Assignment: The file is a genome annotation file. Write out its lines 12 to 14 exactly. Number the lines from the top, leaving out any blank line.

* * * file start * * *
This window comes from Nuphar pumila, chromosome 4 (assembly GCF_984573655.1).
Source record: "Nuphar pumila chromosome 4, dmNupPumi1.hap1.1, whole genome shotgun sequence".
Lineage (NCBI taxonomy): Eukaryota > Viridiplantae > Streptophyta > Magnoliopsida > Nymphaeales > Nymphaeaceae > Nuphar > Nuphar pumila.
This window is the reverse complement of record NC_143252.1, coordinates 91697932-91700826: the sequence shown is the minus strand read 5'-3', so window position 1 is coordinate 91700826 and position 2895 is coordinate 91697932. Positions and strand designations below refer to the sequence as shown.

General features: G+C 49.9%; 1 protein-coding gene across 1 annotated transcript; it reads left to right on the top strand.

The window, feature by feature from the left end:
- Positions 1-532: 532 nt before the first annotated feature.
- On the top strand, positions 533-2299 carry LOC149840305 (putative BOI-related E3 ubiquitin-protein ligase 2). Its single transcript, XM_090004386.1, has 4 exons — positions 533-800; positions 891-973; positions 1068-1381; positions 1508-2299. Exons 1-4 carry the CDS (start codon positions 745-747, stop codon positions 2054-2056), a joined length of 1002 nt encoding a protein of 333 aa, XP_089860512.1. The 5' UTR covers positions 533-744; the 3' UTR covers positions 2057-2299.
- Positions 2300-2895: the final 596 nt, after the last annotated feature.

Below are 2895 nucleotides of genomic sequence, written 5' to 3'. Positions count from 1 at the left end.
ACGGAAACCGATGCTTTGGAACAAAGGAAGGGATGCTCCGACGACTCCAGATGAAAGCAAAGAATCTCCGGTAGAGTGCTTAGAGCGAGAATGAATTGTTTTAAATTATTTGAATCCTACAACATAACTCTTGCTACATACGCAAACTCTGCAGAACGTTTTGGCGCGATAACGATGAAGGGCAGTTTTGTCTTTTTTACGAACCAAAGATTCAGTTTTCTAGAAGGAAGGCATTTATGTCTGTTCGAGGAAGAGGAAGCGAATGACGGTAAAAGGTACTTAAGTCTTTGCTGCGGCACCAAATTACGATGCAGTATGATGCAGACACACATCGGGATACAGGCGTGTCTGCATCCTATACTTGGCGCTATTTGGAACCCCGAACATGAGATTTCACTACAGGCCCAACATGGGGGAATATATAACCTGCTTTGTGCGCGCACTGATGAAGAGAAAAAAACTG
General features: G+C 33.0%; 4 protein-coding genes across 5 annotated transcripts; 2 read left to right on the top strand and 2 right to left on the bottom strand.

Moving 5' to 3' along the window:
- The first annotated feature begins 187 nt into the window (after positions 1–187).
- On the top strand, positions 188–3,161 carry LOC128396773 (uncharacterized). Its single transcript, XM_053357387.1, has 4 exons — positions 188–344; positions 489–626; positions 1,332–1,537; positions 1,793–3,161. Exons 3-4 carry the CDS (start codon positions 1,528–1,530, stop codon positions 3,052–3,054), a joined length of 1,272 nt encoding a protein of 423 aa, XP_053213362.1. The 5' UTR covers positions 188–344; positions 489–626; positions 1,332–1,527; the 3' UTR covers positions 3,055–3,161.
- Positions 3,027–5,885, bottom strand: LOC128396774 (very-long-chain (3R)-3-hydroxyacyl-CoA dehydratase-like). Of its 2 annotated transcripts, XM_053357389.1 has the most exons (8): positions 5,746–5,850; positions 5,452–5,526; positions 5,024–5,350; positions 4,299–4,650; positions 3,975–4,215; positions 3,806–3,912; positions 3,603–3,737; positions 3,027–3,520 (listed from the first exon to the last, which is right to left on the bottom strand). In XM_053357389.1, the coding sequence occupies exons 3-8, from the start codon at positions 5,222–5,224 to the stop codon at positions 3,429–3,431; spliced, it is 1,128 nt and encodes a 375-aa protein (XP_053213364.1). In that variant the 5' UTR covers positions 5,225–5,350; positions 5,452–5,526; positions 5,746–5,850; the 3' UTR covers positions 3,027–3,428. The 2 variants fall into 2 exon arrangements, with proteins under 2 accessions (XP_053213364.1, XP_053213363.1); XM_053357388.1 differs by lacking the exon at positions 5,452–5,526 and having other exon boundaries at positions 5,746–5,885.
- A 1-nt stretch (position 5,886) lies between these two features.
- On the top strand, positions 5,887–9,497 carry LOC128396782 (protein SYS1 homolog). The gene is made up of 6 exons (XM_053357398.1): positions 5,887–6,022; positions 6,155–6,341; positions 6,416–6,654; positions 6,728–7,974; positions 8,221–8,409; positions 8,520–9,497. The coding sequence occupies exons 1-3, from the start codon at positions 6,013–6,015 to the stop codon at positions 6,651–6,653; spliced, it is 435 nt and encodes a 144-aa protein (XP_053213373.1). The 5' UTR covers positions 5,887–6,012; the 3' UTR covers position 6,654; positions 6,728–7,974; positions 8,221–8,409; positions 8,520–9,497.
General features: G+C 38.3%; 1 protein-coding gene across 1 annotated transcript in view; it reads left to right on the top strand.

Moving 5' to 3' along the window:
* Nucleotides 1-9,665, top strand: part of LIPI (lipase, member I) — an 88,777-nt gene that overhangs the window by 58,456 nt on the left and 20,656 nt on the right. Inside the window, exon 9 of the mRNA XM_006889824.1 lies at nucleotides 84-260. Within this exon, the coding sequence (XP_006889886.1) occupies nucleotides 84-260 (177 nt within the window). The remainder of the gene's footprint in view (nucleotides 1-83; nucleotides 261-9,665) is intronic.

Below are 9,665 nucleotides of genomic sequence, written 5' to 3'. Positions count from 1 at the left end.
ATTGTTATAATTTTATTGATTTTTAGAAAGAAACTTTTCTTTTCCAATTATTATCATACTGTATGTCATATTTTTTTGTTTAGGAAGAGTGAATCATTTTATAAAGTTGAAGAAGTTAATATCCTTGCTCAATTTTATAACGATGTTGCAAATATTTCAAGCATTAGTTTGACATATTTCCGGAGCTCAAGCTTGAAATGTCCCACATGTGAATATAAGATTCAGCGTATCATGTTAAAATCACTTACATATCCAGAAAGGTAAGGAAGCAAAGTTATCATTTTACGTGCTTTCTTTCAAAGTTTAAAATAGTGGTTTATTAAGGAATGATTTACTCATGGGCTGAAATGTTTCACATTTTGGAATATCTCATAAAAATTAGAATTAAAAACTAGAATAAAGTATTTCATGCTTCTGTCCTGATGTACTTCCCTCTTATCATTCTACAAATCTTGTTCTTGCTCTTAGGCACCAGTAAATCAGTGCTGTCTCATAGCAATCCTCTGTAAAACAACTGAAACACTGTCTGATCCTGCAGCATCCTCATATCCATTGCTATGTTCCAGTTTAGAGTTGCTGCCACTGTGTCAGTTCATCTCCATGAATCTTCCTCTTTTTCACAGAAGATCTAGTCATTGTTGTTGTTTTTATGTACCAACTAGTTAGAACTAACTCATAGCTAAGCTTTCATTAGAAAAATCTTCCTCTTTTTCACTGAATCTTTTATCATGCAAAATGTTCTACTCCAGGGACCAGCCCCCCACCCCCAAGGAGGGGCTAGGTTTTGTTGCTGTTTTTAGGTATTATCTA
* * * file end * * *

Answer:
General features: G+C 33.0%; 4 protein-coding genes across 5 annotated transcripts; 2 read left to right on the top strand and 2 right to left on the bottom strand.

Moving 5' to 3' along the window:
- The first annotated feature begins 187 nt into the window (after positions 1–187).